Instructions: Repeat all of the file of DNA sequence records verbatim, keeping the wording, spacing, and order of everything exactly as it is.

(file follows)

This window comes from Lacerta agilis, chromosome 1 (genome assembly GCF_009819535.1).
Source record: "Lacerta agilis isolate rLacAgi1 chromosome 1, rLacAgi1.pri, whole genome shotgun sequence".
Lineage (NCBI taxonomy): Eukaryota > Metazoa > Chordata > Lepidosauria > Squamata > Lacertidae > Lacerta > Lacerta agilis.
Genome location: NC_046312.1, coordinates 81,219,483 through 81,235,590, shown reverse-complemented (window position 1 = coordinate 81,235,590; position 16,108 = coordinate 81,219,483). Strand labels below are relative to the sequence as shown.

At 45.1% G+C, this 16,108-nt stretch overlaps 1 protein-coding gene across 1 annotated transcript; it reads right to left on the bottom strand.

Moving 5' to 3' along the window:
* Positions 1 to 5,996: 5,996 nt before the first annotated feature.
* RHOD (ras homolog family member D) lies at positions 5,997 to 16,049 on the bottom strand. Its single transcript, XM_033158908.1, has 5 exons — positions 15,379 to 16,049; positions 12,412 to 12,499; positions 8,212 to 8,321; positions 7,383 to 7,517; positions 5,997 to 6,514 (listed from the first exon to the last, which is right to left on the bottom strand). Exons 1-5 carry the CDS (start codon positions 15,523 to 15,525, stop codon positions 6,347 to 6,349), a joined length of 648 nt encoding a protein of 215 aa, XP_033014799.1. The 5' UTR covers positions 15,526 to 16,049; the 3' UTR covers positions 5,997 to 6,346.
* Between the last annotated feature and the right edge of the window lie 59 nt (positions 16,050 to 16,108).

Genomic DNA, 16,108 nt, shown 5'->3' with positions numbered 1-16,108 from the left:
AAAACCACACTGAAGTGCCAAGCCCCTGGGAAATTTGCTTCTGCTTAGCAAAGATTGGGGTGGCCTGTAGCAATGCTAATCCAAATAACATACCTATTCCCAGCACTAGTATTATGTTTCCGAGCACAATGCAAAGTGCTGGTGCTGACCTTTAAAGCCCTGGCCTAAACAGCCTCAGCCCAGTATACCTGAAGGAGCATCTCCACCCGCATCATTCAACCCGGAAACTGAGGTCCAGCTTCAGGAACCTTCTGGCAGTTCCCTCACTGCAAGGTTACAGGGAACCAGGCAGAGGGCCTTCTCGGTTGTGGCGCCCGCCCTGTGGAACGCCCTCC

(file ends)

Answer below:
This window comes from Lacerta agilis, chromosome 1 (genome assembly GCF_009819535.1).
Source record: "Lacerta agilis isolate rLacAgi1 chromosome 1, rLacAgi1.pri, whole genome shotgun sequence".
Lineage (NCBI taxonomy): Eukaryota > Metazoa > Chordata > Lepidosauria > Squamata > Lacertidae > Lacerta > Lacerta agilis.
Genome location: NC_046312.1, coordinates 81,219,483 through 81,235,590, shown reverse-complemented (window position 1 = coordinate 81,235,590; position 16,108 = coordinate 81,219,483). Strand labels below are relative to the sequence as shown.

At 45.1% G+C, this 16,108-nt stretch overlaps 1 protein-coding gene across 1 annotated transcript; it reads right to left on the bottom strand.

Moving 5' to 3' along the window:
* Positions 1 to 5,996: 5,996 nt before the first annotated feature.
* RHOD (ras homolog family member D) lies at positions 5,997 to 16,049 on the bottom strand. Its single transcript, XM_033158908.1, has 5 exons — positions 15,379 to 16,049; positions 12,412 to 12,499; positions 8,212 to 8,321; positions 7,383 to 7,517; positions 5,997 to 6,514 (listed from the first exon to the last, which is right to left on the bottom strand). Exons 1-5 carry the CDS (start codon positions 15,523 to 15,525, stop codon positions 6,347 to 6,349), a joined length of 648 nt encoding a protein of 215 aa, XP_033014799.1. The 5' UTR covers positions 15,526 to 16,049; the 3' UTR covers positions 5,997 to 6,346.
* Between the last annotated feature and the right edge of the window lie 59 nt (positions 16,050 to 16,108).

Genomic DNA, 16,108 nt, shown 5'->3' with positions numbered 1-16,108 from the left:
AAAACCACACTGAAGTGCCAAGCCCCTGGGAAATTTGCTTCTGCTTAGCAAAGATTGGGGTGGCCTGTAGCAATGCTAATCCAAATAACATACCTATTCCCAGCACTAGTATTATGTTTCCGAGCACAATGCAAAGTGCTGGTGCTGACCTTTAAAGCCCTGGCCTAAACAGCCTCAGCCCAGTATACCTGAAGGAGCATCTCCACCCGCATCATTCAACCCGGAAACTGAGGTCCAGCTTCAGGAACCTTCTGGCAGTTCCCTCACTGCAAGGTTACAGGGAACCAGGCAGAGGGCCTTCTCGGTTGTGGCGCCCGCCCTGTGGAACGCCCTCC